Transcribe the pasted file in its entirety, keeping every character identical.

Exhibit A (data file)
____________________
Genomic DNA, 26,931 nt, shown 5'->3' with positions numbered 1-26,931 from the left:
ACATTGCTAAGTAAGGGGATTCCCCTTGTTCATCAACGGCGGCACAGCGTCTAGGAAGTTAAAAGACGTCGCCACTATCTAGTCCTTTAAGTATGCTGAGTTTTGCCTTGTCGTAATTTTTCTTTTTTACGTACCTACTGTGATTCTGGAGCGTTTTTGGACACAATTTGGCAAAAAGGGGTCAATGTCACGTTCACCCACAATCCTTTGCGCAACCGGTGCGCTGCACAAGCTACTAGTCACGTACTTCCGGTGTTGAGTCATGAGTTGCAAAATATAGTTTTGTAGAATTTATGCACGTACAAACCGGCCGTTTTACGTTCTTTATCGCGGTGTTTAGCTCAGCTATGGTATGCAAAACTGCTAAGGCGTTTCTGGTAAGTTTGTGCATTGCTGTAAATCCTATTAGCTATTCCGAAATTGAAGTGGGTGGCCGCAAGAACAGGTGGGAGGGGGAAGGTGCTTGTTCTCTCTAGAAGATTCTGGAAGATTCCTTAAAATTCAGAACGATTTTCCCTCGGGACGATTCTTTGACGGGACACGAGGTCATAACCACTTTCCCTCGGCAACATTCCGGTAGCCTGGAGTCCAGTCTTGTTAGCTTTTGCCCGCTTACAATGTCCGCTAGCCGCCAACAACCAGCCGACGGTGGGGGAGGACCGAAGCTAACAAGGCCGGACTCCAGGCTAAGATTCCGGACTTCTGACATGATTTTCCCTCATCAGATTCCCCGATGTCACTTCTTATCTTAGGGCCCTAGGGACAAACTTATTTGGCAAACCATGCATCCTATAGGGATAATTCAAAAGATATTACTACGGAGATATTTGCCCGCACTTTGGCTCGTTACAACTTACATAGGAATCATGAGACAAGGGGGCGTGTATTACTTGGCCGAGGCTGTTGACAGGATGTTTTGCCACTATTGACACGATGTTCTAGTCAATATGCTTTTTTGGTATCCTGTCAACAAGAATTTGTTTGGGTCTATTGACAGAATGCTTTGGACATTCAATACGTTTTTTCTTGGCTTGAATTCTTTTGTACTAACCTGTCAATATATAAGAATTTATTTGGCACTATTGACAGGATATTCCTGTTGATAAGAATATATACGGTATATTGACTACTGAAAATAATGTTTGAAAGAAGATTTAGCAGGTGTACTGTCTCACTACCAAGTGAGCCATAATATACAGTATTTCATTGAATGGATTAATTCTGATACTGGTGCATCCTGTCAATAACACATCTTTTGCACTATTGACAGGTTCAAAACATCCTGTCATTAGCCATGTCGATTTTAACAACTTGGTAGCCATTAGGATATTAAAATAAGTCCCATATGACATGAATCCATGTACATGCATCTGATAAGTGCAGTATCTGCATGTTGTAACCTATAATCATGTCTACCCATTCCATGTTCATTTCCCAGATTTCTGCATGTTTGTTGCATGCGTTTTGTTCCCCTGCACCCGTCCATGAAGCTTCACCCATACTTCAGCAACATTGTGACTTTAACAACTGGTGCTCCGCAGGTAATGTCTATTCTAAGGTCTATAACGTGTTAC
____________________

Genomic DNA, 26,931 nt, shown 5'->3' with positions numbered 1-26,931 from the left:
ACATTGCTAAGTAAGGGGATTCCCCTTGTTCATCAACGGCGGCACAGCGTCTAGGAAGTTAAAAGACGTCGCCACTATCTAGTCCTTTAAGTATGCTGAGTTTTGCCTTGTCGTAATTTTTCTTTTTTACGTACCTACTGTGATTCTGGAGCGTTTTTGGACACAATTTGGCAAAAAGGGGTCAATGTCACGTTCACCCACAATCCTTTGCGCAACCGGTGCGCTGCACAAGCTACTAGTCACGTACTTCCGGTGTTGAGTCATGAGTTGCAAAATATAGTTTTGTAGAATTTATGCACGTACAAACCGGCCGTTTTACGTTCTTTATCGCGGTGTTTAGCTCAGCTATGGTATGCAAAACTGCTAAGGCGTTTCTGGTAAGTTTGTGCATTGCTGTAAATCCTATTAGCTATTCCGAAATTGAAGTGGGTGGCCGCAAGAACAGGTGGGAGGGGGAAGGTGCTTGTTCTCTCTAGAAGATTCTGGAAGATTCCTTAAAATTCAGAACGATTTTCCCTCGGGACGATTCTTTGACGGGACACGAGGTCATAACCACTTTCCCTCGGCAACATTCCGGTAGCCTGGAGTCCAGTCTTGTTAGCTTTTGCCCGCTTACAATGTCCGCTAGCCGCCAACAACCAGCCGACGGTGGGGGAGGACCGAAGCTAACAAGGCCGGACTCCAGGCTAAGATTCCGGACTTCTGACATGATTTTCCCTCATCAGATTCCCCGATGTCACTTCTTATCTTAGGGCCCTAGGGACAAACTTATTTGGCAAACCATGCATCCTATAGGGATAATTCAAAAGATATTACTACGGAGATATTTGCCCGCACTTTGGCTCGTTACAACTTACATAGGAATCATGAGACAAGGGGGCGTGTATTACTTGGCCGAGGCTGTTGACAGGATGTTTTGCCACTATTGACACGATGTTCTAGTCAATATGCTTTTTTGGTATCCTGTCAACAAGAATTTGTTTGGGTCTATTGACAGAATGCTTTGGACATTCAATACGTTTTTTCTTGGCTTGAATTCTTTTGTACTAACCTGTCAATATATAAGAATTTATTTGGCACTATTGACAGGATATTCCTGTTGATAAGAATATATACGGTATATTGACTACTGAAAATAATGTTTGAAAGAAGATTTAGCAGGTGTACTGTCTCACTACCAAGTGAGCCATAATATACAGTATTTCATTGAATGGATTAATTCTGATACTGGTGCATCCTGTCAATAACACATCTTTTGCACTATTGACAGGTTCAAAACATCCTGTCATTAGCCATGTCGATTTTAACAACTTGGTAGCCATTAGGATATTAAAATAAGTCCCATATGACATGAATCCATGTACATGCATCTGATAAGTGCAGTATCTGCATGTTGTAACCTATAATCATGTCTACCCATTCCATGTTCATTTCCCAGATTTCTGCATGTTTGTTGCATGCGTTTTGTTCCCCTGCACCCGTCCATGAAGCTTCACCCATACTTCAGCAACATTGTGACTTTAACAACTGGTGCTCCGCAGGTAATGTCTATTCTAAGGTCTATAACGTGTTAC